(Bloomberg) -- Japan’s ruling party picks a new leader Wednesday to replace outgoing Prime Minister Yoshihide Suga and guide the world’s third-largest economy as it tries to recover from the pandemic.

Candidates Fumio Kishida, Sanae Takaichi, Taro Kono and Seiko Noda are battling it out in what has been one of the most wide-open elections for leader of the ruling Liberal Democratic Party in about a decade. The LDP is expected to use its majority in parliament to elect the winner as the next prime minister at an extraordinary session on Oct. 4.

Markets believe the next leader will back a major stimulus plan, which has helped the Nikkei 225 surge almost 8% in September, the top performance among more than 90 global indexes tracked by Bloomberg. One of Suga’s final acts as premier has been setting an end for the virus emergency at the end of the month, which could provide another boost to the economy by easing restrictions limiting operations at eateries and other venues.

Japan to End Virus Emergency Nationwide This Week as Cases Fall

Apart from the economy, the new leader will also have to balance relations with the U.S., Japan’s sole treaty ally, and China, its biggest trading partner, as the two powers are at loggerheads on various issues. 

Here’s a look at the top contenders:

Taro Kono, 58, administrative reform minister

A victory for Twitter-savvy Kono would elevate Japan’s czar for vaccine policy into a spot where he could push his calls to advance renewable energy and modernize antiquated systems that slow the wheels of bureaucracy. Kono has previously served as foreign and defense ministers and his fluency in English would be a stark contrast to Suga and almost every other Japanese premier who have shown limited proficiency in the language.

Kono has been the top choice among the public to be the next premier, which could help the LDP as it faces a national election just weeks after picking its new leader. 


  • Stimulus package: Supports emergency spending, but has given no estimate on the amount, saying content more important than size
  • Monetary: Inflation target of 2% difficult to hit. Growth spurs inflation, not the other way around. Previously called on the Bank of Japan to map out an exit from aggressive easing
  • Energy: Partially backtracked on opposition to nuclear power, saying it’s realistic to restart nuclear plants if safety can be confirmed as a part of moves to achieve the country’s climate goals
  • China: Concerned about Beijing’s rise and has said Japan should join the “Five Eyes” intelligence grouping among Australia, Canada, New Zealand, the U.K. and the U.S.

Fumio Kishida, 64, former foreign minister

A win for the self-effacing former banker Kishida, who quipped on the campaign trail about being considered boring, would put him in a position to steer the ruling conservative party slightly to the left and advance his plan to spend tens of trillions of yen to soften the economic fallout from the pandemic. 

Kishida, who has campaigned to abolish nuclear weapons, has also served as foreign minister and leads his own liberal-leaning faction in the LDP. He played a key role in then-President Barack Obama’s 2016 trip to Hiroshima, where the U.S. leader pledged to pursue a world without atomic weapons.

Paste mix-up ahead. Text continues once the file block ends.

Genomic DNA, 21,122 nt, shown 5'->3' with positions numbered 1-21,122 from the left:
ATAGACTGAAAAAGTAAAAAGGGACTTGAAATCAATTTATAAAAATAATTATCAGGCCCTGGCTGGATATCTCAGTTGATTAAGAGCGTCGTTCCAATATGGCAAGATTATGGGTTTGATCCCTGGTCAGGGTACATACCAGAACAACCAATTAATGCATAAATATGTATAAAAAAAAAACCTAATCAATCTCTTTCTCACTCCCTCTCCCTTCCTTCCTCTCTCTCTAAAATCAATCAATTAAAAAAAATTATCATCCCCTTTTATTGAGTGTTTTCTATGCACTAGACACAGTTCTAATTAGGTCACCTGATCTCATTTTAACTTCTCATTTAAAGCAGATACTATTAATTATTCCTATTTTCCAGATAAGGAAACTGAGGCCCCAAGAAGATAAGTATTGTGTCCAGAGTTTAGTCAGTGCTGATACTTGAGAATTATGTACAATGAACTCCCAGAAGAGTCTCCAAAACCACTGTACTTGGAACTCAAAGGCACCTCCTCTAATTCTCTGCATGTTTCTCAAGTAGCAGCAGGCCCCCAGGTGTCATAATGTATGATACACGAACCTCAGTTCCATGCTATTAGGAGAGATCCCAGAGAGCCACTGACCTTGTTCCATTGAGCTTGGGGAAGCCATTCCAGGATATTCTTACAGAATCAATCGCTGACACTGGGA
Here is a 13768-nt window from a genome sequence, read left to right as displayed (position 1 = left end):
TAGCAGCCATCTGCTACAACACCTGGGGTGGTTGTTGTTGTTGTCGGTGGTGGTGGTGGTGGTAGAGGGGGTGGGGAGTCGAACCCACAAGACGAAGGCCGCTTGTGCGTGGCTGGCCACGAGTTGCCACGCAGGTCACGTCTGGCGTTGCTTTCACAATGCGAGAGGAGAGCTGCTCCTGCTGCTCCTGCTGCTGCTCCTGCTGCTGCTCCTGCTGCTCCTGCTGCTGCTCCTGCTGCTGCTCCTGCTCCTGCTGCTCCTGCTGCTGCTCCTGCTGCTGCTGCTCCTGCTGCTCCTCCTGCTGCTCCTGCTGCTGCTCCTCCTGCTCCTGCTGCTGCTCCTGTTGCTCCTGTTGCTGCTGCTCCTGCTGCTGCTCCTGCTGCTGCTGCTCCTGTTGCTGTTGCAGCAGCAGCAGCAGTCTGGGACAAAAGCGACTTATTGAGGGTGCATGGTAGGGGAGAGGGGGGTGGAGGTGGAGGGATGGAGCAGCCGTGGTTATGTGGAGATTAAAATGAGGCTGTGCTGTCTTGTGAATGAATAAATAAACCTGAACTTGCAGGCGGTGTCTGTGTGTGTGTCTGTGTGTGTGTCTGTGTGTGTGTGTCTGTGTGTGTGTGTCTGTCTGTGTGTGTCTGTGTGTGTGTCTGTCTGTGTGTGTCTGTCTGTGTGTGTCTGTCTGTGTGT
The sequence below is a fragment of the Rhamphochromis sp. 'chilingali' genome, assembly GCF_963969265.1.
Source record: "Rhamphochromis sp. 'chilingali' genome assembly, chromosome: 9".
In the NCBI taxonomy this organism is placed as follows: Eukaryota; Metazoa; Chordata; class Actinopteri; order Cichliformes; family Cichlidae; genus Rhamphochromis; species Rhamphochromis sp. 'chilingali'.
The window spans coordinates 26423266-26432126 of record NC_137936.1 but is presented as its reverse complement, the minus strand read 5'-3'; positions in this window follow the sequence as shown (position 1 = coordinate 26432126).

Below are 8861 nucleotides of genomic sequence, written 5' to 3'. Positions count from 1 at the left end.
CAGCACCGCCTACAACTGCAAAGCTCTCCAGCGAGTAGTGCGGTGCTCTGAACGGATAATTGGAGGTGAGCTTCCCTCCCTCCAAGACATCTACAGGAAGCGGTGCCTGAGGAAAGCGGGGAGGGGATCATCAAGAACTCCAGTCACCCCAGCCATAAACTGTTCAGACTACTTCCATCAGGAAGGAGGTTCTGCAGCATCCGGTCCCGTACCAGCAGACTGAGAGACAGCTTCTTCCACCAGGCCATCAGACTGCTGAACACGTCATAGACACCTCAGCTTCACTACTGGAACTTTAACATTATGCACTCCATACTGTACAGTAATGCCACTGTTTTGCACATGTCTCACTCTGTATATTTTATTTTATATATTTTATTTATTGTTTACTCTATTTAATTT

• Stimulus package: Says tens of trillions of yen must be spent immediately, without being more specific
  • Monetary: Retains easing and the 2% inflation target
  • Energy: Backs restarting idled nuclear reactors to help achieve net-zero carbon emissions goal by 2050
  • China: Accused Beijing in a YouTube discussion this month of wanting to export “its authoritarian system around the world” and said Japan needed to stand up for “universal values.” Also has said Taiwan would be the “next big problem” facing the government

Sanae Takaichi, 60, former internal affairs minister

A victory for staunch conservative Takaichi, who has sought to stand out by brandishing her hawkish views on China, would mark the first time the country would be led by a woman and mark a sea-change in the male-dominated LDP. While Takaichi lacks the popularity of rivals Kishida and Kono, she enjoys the backing of her former boss, ex-Prime Minister Shinzo Abe and has pledged to support his priorities such as an ultra-loose monetary policy.

She has also been a regular visitor to Yasukuni Shrine in Tokyo, where 14 Class-A war criminals are enshrined along with other war dead and is seen by victims of Japan’s imperial army as a symbol of the country’s past militarism. Takaichi said she would continue visiting Yasukuni, even as premier -- which would almost certainly lead to a backlash from countries such as China and South Korea.


  • Stimulus package: Supports nimble, decisive spending during a crisis, without giving a figure. Considers extra bond issuance fine
  • Monetary: Prioritizes the 2% inflation target over primary budget balance
  • Energy: In favor of nuclear power and concerned about the problems of solar power, such as the difficulty of recycling panels
  • China: Backs having the U.S. bring intermediate-range missiles to its U.S. bases in Japan, despite Beijing having said any country accepting such a deployment would face retaliation

Seiko Noda, 61, former internal affairs minister

Noda is also trying to be the first women elected leader of the LDP, but she was a late comer to the race and polling numbers from within the party indicate she has almost no chance of winning. The former internal affairs minister has said her policy priorities center on care for the vulnerable such as children and people with disabilities.


  • Wants to provide a flat-rate handout to all working people
  • Favors cutting the number of seats in parliament
  • Supports Taiwan’s entry into the Comprehensive and Progressive Agreement for Trans-Pacific Partnership

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